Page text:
These moments also serve team bonding. The conversation soon drifted to pop-rock favourites. Titles and band names flew around, creating a sense of joint belonging beyond hierarchical divisions. Except, none of the names rung any bell for me. Some of those might have played on French radio, but I could not identify them.

I felt isolated, a bit stupid, very self-conscious, and angry. Didn’t they realise that the conversation alienated me? Couldn’t they be polite enough to find a more consensual topic – or, failing that, turn the focus on reflecting about pop-rock trends in France and Australia?

It wouldn’t happen. Lots of superficial office banter only serves to reassert pre-existing social connection. For that, people are expected to share the same web of references, pop music, pop cultures, values, models on how the world works. Migrants must catch up, or shut up.

To their credit, it is difficult to conceive that somebody close to you never boogied to the sounds of a favourite songs. Surely, they must know. I can’t really believe my partner never danced to ‘Partenaire Particulier’.

On discharges

Elias Canetti’s Mass and Power may be the most insightful book ever written on collective dynamics. In the opening chapters, he describes how individuals, who show a natural tendency to avoid each other, come together to form what he calls ‘masses’.

“The most important process that occurs within a mass is discharge,” Canetti writes. “Before it occurs, the mass does not exist properly; only the discharge really constitutes it. Discharge is the moment when all those who belong to the mass get rid of their differences and feel equal.”

Our societies are intricate webs of differences, classes, ethnicities, customs, accents. Each of us has integrated gestures and phrases that assert our individual stance, and keep us distinct from others. These very distinctions determine our unique position and limit our freedom. They restrict our capacity to move anywhere, anytime, forming new connections at will. They weigh upon us.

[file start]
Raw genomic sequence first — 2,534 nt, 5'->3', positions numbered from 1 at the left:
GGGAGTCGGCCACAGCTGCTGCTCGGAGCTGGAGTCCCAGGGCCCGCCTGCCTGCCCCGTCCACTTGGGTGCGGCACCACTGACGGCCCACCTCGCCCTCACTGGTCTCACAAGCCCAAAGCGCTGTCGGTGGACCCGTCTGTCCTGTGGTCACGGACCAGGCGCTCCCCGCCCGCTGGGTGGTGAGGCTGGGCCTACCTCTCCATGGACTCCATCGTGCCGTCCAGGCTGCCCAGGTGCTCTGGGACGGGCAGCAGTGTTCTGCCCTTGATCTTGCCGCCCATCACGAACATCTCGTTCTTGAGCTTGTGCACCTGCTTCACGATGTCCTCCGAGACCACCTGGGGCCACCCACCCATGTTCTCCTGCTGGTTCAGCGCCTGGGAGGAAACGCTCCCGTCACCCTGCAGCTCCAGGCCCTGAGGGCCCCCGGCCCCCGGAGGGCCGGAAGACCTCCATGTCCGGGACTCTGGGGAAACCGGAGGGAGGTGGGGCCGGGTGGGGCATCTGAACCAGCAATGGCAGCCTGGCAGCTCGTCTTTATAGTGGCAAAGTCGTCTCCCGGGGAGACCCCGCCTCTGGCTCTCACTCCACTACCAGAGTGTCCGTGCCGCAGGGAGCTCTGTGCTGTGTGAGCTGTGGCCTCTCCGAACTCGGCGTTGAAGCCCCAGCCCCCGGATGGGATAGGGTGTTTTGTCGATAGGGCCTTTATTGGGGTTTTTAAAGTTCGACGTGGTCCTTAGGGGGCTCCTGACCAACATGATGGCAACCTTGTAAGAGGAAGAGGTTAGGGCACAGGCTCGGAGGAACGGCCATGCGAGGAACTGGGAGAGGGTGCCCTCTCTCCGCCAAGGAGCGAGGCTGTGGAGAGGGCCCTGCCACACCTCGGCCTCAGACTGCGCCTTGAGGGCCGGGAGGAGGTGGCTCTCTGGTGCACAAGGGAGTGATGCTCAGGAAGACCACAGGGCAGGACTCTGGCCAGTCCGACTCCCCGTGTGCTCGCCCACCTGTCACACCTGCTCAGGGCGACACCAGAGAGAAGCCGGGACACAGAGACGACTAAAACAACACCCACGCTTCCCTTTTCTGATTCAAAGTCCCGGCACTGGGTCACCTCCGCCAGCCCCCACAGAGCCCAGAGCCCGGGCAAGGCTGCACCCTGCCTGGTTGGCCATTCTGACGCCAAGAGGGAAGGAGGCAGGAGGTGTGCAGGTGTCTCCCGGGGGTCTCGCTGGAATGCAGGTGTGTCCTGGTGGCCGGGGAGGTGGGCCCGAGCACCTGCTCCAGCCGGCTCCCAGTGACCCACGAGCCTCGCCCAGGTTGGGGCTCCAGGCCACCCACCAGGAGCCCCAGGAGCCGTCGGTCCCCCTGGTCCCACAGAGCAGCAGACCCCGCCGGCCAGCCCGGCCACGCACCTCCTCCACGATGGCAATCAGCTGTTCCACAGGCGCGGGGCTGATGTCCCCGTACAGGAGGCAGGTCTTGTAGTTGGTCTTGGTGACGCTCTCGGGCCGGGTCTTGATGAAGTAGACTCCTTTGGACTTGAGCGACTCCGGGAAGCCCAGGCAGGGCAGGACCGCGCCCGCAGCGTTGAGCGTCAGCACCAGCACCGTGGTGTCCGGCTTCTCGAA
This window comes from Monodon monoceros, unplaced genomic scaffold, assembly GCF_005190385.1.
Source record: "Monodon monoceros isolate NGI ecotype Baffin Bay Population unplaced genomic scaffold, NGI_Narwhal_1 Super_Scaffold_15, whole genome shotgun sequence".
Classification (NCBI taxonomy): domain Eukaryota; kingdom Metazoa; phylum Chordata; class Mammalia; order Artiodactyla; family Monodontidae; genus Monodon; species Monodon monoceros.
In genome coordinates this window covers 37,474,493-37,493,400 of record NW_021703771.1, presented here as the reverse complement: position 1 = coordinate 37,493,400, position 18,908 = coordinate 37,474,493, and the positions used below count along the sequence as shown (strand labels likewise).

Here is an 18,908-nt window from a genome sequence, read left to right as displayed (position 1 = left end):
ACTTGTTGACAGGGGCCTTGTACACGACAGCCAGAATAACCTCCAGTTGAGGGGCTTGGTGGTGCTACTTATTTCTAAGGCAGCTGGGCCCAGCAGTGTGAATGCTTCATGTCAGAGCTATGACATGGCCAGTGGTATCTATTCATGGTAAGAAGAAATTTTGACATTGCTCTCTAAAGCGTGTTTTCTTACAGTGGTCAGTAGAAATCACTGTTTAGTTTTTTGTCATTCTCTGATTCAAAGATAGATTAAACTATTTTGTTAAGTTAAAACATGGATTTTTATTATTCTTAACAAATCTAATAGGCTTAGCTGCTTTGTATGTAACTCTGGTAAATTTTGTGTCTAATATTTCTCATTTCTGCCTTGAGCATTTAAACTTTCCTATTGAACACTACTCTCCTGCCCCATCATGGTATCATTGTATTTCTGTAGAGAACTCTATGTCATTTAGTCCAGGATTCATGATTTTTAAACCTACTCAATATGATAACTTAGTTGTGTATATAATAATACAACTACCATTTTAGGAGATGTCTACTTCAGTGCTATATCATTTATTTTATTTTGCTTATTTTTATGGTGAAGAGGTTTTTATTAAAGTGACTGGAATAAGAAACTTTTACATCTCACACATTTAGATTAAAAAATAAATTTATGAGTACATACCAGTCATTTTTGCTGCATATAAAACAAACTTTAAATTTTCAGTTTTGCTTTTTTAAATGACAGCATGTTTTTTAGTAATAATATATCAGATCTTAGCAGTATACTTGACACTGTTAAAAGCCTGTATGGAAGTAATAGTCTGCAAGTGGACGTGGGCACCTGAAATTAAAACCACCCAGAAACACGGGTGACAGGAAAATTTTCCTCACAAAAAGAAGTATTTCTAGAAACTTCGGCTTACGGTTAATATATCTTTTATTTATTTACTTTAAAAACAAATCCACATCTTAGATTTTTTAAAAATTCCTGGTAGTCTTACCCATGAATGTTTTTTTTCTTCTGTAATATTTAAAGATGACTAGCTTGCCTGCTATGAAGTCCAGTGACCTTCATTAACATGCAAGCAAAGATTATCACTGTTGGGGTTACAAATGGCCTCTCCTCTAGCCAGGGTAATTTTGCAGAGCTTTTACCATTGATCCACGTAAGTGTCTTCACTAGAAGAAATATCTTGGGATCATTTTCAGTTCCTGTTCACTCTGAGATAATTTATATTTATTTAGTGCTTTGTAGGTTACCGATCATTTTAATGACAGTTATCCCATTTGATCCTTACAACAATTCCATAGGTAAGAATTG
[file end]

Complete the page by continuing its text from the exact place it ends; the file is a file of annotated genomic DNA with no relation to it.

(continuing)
The emotional moment of collective discharge that occurs in a mass blows away such limiting distinctions, and for a moment, redefines all participants as equals. For a moment, everything seems possible. This might occur during concerts, political demonstrations, religious ceremonies, or more banal rituals of collective production and consumption.

The relief experienced is high. These are desirable experiences. The danger, however, is that masses are inherently unstable. They break down easily, leaving a fleeting sense of loss behind them. Unless the one thing happens that will prevent their dissolution: to grow, to grow, to grow.


On skipping a beat

At seventeen, I started singing in choirs, and continued until I was twenty-five. In a choir, individual voices only contribute if they blend harmoniously with others, in pitch, colour, and rhythm. It has been a precious school of humility.

It has been a school of pragmatism as well. I have a high tenor voice, and was able on its account to get into better and better choirs, eventually singing alongside professionals in the making. But I’m not a good sight reader. At early rehearsals, I would often get lost. There, I learnt an important lesson. When you lose track, the worst possible attitude is to follow your own skewed rhythm. Collective activities have a cyclical nature. Stop, look for the right moment, and jump back in.

Through practice, I integrated this. I could stop anytime I needed, without compromising the whole edifice. Skip a beat, and get on with the music. My focus should not be so much on never making a mistake, but on rejoining the group with minimal disturbance. Different skill, different mindset.

Earlier this week, I got out of sync with my writing. After a late dinner, I postponed editing and publishing to the following day. This continued, with a nagging sense that I should catch up, do double load. Yesterday, rather than edit and share my Friday reflection, I caught myself writing two new pages in my notebook, and publishing nothing. Something was wrong.

I reverted to choral wisdom. I tripped, and must give up on strict dailiness. No need for shame and self-doubt, think about it pragmatically. Time passes, people move on. Rather than stick to my new skewed rhythm, and jar with dynamics around me, I stopped, I breathed, I jump again. Back in the beat.


On passing the ball